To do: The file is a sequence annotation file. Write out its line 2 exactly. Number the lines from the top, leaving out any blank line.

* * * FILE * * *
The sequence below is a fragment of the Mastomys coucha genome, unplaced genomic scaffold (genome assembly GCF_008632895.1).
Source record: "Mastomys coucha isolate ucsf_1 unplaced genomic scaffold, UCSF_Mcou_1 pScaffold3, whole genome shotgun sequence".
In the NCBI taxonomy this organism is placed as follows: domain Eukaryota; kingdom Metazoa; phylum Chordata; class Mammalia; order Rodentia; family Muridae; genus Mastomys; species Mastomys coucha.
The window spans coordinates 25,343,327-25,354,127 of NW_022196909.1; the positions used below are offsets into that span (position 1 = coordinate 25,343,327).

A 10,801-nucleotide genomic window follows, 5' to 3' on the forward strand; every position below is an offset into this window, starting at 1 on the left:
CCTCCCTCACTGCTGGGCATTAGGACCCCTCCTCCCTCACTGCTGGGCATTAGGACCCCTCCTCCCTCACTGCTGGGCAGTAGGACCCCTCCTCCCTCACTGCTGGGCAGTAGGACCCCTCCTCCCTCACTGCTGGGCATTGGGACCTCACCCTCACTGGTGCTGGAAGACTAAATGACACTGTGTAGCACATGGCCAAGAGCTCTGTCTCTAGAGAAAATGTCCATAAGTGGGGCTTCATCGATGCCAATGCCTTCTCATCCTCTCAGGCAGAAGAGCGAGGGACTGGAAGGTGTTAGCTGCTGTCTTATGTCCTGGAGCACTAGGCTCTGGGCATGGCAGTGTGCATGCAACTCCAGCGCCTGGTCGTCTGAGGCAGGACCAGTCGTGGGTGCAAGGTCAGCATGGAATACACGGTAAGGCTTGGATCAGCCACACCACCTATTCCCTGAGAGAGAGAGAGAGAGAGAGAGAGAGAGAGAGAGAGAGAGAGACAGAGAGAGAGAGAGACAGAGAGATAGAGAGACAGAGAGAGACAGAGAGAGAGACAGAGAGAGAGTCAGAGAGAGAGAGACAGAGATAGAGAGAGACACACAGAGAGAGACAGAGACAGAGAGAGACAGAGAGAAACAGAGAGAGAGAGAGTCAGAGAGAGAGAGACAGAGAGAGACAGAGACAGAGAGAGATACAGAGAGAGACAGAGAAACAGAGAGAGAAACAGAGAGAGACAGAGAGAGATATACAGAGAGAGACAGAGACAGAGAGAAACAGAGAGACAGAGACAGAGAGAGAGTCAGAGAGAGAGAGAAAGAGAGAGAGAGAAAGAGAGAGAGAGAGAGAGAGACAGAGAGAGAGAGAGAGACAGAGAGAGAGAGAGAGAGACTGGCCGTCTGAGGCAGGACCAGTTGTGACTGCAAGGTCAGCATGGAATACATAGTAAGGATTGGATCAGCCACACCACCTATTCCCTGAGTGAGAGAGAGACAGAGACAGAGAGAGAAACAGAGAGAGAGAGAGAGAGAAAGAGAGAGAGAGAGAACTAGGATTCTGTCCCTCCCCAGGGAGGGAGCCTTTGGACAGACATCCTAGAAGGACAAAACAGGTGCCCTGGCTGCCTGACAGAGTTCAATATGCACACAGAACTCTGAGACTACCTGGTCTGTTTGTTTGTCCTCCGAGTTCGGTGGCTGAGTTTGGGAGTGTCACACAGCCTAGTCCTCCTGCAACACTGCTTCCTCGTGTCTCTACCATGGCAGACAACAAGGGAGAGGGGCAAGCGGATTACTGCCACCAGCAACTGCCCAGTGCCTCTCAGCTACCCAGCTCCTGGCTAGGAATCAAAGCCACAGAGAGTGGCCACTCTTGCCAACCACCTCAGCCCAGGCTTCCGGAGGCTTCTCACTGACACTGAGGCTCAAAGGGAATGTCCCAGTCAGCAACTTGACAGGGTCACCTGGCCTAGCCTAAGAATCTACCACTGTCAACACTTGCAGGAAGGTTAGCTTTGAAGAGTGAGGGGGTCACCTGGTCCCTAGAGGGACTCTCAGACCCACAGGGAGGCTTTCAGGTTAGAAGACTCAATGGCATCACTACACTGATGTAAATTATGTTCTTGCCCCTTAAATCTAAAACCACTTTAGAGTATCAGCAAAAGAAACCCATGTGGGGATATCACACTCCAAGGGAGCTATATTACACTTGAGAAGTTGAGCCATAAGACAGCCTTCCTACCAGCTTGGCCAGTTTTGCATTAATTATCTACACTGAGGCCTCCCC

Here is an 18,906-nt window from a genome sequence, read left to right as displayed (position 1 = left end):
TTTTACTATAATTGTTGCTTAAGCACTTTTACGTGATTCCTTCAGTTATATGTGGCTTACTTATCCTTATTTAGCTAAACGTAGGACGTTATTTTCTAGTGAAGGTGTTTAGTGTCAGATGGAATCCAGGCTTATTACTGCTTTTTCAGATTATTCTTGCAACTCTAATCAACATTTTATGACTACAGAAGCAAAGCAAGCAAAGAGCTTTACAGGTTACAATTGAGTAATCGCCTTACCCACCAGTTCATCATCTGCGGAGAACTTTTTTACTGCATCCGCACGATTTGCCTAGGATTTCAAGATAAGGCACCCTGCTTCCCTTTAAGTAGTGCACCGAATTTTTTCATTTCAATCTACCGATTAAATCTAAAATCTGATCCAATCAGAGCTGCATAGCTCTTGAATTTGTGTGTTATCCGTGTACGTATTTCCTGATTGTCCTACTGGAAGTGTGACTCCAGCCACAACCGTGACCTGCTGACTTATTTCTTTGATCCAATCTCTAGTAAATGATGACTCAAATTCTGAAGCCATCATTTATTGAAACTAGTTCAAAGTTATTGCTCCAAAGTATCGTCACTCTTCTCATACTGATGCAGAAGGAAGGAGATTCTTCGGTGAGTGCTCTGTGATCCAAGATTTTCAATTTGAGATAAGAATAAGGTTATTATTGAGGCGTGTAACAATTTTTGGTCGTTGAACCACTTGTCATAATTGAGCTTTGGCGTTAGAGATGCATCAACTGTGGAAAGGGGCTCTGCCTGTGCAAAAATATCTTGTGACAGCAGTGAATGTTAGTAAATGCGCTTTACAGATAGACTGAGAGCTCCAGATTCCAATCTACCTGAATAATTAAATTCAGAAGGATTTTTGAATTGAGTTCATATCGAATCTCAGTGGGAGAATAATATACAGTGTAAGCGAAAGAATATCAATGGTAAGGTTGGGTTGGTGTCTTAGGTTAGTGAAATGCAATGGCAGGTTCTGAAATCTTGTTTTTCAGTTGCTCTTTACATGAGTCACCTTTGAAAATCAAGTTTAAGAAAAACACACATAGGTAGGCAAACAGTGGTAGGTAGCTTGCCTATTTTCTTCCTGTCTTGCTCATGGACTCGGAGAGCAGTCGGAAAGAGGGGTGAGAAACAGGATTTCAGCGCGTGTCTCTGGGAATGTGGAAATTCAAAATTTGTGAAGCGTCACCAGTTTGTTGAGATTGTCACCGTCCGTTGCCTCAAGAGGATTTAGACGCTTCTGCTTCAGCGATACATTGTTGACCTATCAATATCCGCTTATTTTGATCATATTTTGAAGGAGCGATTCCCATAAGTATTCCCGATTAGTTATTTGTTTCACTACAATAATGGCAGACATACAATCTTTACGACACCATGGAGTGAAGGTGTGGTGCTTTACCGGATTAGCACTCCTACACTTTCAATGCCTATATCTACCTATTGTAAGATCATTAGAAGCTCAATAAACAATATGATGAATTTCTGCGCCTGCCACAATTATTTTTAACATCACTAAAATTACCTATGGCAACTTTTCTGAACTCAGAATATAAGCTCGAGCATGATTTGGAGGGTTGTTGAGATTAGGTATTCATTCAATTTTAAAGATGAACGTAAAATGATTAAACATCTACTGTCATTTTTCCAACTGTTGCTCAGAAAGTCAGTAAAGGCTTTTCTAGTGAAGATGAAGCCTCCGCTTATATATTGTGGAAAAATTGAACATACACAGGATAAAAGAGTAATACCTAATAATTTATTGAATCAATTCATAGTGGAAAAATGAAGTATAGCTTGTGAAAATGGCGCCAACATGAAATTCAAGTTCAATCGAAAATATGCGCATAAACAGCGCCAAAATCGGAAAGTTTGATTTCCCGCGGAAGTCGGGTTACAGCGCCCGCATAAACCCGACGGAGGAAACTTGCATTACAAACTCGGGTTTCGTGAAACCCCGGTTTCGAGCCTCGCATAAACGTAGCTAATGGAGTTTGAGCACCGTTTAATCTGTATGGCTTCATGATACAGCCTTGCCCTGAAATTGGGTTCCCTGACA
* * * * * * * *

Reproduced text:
Source record: "Mastomys coucha isolate ucsf_1 unplaced genomic scaffold, UCSF_Mcou_1 pScaffold3, whole genome shotgun sequence".